In 1992, Johnston et al. [9,10] developed a method called FacePrint that mimics evolution with a mathematical algorithm. This study using FacePrint had participants rank their most preferred male or female facial features over a series of generations. The participants used a computer keyboard to rank phenotypes’ attractiveness on a 10-point beauty scale. Ultimately, a beautiful composite face was produced and evaluated for attractiveness by Caucasian participants. The composite face was compared with anthropometric measurements of random female faces from their local population. Their study concluded that an attractive female face is not an average face and possesses unique facial proportions such as a decreased lower facial height and increased fullness of the lips. Their study found the highest ranked attractive face had an anterior lower facial height of an 11-year-old female according to the Farkas [11] growth curve.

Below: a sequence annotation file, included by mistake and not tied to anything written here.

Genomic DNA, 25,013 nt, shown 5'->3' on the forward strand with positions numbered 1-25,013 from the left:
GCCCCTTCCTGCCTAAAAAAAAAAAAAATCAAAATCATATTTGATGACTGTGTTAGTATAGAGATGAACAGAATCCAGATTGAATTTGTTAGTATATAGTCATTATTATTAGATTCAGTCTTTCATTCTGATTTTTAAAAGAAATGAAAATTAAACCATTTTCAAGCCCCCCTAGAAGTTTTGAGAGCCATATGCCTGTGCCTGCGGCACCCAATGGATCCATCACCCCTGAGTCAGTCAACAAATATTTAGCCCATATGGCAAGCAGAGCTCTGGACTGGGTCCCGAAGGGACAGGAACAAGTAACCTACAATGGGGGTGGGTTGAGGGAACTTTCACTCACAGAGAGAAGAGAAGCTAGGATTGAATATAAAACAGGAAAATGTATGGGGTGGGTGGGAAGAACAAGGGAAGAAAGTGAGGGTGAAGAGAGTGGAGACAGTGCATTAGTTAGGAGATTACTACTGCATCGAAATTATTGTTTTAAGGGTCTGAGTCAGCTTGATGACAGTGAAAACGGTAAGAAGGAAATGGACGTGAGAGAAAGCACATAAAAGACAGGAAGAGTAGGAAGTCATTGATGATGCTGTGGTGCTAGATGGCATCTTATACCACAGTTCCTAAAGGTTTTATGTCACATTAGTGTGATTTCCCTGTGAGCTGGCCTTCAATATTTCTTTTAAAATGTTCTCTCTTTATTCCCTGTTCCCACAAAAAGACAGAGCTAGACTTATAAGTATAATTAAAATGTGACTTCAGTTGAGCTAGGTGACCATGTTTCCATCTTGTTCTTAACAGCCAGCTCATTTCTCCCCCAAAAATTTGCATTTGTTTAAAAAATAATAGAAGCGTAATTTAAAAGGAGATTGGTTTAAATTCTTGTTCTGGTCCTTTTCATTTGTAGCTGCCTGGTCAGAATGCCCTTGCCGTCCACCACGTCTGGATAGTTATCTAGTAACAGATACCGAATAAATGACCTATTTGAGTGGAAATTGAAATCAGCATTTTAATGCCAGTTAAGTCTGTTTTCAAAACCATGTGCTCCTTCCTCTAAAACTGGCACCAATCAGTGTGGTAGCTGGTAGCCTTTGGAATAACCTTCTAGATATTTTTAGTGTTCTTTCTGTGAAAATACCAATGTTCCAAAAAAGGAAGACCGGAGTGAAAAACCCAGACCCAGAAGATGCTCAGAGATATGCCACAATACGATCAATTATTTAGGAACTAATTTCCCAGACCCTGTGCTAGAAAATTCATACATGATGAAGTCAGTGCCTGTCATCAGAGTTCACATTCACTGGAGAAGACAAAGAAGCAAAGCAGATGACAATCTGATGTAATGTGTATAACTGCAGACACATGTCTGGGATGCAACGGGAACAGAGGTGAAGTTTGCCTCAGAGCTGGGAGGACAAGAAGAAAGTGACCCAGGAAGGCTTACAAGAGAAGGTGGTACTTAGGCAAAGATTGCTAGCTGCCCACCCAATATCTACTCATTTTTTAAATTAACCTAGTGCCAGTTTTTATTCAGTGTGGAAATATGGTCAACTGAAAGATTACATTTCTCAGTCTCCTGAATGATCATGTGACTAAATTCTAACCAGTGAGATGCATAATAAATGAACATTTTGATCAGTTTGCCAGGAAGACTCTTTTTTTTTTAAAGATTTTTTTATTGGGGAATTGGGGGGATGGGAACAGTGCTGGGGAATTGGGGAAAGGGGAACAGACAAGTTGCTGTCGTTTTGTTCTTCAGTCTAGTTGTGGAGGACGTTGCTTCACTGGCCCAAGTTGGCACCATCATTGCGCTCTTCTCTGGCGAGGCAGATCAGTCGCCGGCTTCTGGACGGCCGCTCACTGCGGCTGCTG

Today, orthodontists use various norms for diagnosis and treatment planning. Since people seeking orthodontic treatment are largely motivated by a better dentition and cosmetic concerns [10], the treatment goals should aim at eliminating malocclusion while simultaneously improving facial attractiveness [11]. It is evident that an attractive facial norm or guideline is necessary for our profession.

This study describes an attempt to obtain facial esthetic characteristics from publically judged attractive females using beauty pageant winners.

Material and Methods